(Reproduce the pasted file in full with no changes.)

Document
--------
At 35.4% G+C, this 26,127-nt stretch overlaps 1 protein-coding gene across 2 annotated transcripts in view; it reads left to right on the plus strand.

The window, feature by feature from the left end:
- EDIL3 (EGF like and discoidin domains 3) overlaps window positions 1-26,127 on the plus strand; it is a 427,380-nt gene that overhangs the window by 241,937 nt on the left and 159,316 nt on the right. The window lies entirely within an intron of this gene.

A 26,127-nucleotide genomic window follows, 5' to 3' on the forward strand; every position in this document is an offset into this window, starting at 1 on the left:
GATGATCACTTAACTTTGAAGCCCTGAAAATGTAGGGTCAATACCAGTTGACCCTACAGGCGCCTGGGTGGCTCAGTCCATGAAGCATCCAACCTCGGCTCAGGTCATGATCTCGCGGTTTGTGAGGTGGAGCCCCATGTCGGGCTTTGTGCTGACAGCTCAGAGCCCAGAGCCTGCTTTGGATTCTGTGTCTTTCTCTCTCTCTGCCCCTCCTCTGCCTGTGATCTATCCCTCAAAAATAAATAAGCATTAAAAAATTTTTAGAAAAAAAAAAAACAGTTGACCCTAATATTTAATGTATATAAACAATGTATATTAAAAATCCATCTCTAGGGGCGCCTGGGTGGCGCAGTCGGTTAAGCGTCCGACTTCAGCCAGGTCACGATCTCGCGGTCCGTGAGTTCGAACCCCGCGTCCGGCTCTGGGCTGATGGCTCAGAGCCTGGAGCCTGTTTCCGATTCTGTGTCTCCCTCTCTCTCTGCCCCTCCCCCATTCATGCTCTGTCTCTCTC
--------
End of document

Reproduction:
At 35.4% G+C, this 26,127-nt stretch overlaps 1 protein-coding gene across 2 annotated transcripts in view; it reads left to right on the plus strand.

The window, feature by feature from the left end:
- EDIL3 (EGF like and discoidin domains 3) overlaps window positions 1-26,127 on the plus strand; it is a 427,380-nt gene that overhangs the window by 241,937 nt on the left and 159,316 nt on the right. The window lies entirely within an intron of this gene.

A 26,127-nucleotide genomic window follows, 5' to 3' on the forward strand; every position in this document is an offset into this window, starting at 1 on the left:
GATGATCACTTAACTTTGAAGCCCTGAAAATGTAGGGTCAATACCAGTTGACCCTACAGGCGCCTGGGTGGCTCAGTCCATGAAGCATCCAACCTCGGCTCAGGTCATGATCTCGCGGTTTGTGAGGTGGAGCCCCATGTCGGGCTTTGTGCTGACAGCTCAGAGCCCAGAGCCTGCTTTGGATTCTGTGTCTTTCTCTCTCTCTGCCCCTCCTCTGCCTGTGATCTATCCCTCAAAAATAAATAAGCATTAAAAAATTTTTAGAAAAAAAAAAAACAGTTGACCCTAATATTTAATGTATATAAACAATGTATATTAAAAATCCATCTCTAGGGGCGCCTGGGTGGCGCAGTCGGTTAAGCGTCCGACTTCAGCCAGGTCACGATCTCGCGGTCCGTGAGTTCGAACCCCGCGTCCGGCTCTGGGCTGATGGCTCAGAGCCTGGAGCCTGTTTCCGATTCTGTGTCTCCCTCTCTCTCTGCCCCTCCCCCATTCATGCTCTGTCTCTCTC